curse words

While the use of the F-word in books, movies and other media is now as common as oxygen, I recently read that it is now making
“Profanity is often used to express one’s unfiltered feelings ... and sincerity,” a study says.
Linguist Benjamin K. Bergen talks about when – and why – we use profanity.
My parents moved us to Utah when I was ten, and there I became so used to the Mormon habit of not swearing that even into my twenties when I was in graduate school, I struggled with books and movies that I was required to watch/read for my studies that had bad language in them.
The senator said she swore a lot to fit in with the men she worked with.
7. "Oh, poop." 17. "Hell's bells" 14. "Drats!" 5. "Gosh" Whatever your curse word of choice was, it's more than likely less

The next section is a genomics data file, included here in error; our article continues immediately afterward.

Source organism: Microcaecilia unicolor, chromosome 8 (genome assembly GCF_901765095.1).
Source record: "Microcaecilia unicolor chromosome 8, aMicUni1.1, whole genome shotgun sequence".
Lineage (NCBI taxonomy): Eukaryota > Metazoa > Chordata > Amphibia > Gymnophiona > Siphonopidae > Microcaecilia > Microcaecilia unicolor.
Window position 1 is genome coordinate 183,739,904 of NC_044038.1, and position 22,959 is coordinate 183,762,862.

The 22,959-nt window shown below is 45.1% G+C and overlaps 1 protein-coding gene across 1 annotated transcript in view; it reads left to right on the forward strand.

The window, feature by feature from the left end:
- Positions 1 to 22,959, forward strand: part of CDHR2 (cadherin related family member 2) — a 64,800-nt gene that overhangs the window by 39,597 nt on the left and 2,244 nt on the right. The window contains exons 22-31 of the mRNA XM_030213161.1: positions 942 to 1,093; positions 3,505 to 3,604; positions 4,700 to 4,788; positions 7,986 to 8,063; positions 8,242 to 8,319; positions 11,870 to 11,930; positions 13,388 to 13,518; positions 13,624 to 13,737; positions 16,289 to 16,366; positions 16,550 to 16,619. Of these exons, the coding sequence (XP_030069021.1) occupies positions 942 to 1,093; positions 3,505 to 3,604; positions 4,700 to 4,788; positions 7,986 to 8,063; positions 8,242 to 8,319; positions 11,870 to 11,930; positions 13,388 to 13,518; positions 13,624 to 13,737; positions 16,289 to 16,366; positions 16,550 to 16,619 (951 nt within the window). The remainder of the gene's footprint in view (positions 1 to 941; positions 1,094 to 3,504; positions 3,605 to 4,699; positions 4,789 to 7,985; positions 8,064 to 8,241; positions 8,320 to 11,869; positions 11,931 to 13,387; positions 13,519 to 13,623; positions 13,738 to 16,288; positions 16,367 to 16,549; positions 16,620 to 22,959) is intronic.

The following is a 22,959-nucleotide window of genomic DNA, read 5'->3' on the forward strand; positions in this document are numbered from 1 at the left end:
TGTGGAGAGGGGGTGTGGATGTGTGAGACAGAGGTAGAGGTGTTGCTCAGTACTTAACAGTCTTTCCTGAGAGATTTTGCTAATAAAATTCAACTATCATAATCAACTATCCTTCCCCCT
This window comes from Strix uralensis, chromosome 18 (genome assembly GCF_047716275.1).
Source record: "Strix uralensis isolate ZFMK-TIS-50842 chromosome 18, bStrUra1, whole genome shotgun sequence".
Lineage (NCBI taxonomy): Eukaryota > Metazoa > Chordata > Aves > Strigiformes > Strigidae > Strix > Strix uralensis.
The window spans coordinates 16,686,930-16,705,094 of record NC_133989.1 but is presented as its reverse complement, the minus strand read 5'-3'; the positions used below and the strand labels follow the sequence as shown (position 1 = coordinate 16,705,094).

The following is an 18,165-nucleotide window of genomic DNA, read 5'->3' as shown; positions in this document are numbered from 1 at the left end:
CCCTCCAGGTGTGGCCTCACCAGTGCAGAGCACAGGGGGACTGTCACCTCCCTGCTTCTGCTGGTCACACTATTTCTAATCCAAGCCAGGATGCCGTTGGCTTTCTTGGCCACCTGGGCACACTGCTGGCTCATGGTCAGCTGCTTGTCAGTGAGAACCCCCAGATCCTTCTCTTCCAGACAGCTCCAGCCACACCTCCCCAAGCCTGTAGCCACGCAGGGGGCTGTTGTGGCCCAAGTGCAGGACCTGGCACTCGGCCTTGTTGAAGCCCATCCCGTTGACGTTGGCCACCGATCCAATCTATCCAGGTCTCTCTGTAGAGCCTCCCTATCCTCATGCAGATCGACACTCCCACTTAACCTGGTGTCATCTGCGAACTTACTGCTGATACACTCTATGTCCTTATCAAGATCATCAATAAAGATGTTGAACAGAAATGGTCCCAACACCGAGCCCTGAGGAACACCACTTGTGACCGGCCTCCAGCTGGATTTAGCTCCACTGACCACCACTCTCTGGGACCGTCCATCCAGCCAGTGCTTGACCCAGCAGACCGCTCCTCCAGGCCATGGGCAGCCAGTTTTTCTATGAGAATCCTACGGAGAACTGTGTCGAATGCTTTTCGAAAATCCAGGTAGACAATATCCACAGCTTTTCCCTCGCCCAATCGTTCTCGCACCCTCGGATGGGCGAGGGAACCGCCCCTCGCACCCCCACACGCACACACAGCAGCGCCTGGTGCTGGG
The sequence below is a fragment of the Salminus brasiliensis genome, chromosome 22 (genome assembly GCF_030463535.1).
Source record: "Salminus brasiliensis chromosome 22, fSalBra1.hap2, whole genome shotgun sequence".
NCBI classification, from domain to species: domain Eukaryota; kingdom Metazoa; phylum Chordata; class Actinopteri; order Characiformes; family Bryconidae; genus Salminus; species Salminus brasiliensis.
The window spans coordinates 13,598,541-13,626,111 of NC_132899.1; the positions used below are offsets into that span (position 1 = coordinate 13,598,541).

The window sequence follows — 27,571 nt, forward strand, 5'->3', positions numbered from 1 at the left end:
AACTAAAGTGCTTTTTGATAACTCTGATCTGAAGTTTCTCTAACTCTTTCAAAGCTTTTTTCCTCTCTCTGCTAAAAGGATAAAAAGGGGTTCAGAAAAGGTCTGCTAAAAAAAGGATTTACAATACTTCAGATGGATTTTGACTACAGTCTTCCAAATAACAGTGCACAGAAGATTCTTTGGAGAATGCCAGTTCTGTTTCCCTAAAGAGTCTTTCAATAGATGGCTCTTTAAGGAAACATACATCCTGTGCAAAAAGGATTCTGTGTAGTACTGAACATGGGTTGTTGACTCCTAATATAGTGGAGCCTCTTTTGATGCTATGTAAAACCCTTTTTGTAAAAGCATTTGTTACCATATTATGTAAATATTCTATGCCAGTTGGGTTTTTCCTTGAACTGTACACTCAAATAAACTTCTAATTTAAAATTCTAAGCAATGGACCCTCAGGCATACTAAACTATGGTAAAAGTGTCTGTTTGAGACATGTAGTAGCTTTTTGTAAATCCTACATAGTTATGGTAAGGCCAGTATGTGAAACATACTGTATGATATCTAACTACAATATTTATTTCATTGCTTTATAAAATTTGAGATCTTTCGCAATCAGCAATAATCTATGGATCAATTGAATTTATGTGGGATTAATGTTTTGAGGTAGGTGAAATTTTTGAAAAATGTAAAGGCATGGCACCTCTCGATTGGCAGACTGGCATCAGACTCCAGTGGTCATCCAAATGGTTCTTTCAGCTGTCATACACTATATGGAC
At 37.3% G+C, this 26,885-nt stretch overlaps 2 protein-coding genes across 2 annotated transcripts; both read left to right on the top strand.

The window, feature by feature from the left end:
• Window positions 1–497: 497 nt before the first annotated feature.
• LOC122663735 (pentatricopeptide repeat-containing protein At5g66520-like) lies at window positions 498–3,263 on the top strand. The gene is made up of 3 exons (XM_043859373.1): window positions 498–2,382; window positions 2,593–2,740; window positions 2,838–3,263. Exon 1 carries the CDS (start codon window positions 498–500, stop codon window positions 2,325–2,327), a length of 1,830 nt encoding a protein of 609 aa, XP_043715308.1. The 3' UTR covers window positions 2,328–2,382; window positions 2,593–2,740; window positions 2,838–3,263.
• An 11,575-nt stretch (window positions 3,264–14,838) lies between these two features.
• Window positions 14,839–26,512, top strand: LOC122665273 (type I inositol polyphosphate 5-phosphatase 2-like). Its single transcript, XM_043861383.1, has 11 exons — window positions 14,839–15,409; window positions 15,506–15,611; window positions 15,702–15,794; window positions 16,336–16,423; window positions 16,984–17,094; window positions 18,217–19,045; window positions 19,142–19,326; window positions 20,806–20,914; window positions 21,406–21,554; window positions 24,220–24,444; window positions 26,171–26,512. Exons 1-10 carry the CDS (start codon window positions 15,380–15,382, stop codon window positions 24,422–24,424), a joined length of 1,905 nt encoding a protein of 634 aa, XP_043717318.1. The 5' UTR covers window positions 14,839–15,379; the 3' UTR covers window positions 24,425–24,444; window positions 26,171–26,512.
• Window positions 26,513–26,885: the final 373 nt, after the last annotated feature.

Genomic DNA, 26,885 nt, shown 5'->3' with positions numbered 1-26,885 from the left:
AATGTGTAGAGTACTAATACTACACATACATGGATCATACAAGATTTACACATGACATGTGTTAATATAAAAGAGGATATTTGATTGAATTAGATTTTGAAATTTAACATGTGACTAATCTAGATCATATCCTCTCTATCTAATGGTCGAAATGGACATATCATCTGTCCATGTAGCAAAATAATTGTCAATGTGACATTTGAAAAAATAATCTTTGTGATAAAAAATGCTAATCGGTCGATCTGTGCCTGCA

I've written hundreds of thousands of words during the past 50 years, but I've never written the f-word. I don't need the word to communicate effectively or to get published. The English language is rich with so many other delightful, juicy, descriptive, and provocative words.
These are the kinds of words I want to excise from my kids' vocabularies, or at least severely limit, whether or not anyone else hears them.
To me, the vulgarity in the novel was not its language. What truly makes me cringe -- the most vulgar and obscene things in life -- are humanity's ubiquitous displays of unrelenting greed, hatred, intolerance, and the unquenchable need of people to make war.
When it comes to profanity, I lead a double life. On the job, I'm the perfect lady Mom raised me to be. But inside my own head, and in my own home, and with my close friends, I'm Lenny Bruce.
It would appear that there is a "dose" of swearing that works best. If you swear too much it reduces its benefit, but if you do not swear at all, you may not have as a high a pain tolerance. Swearing seems to have a protective effect -- to a point.
But there's a lot of Spanish words out there whose literal meaning differs considerably from its figurative meaning. For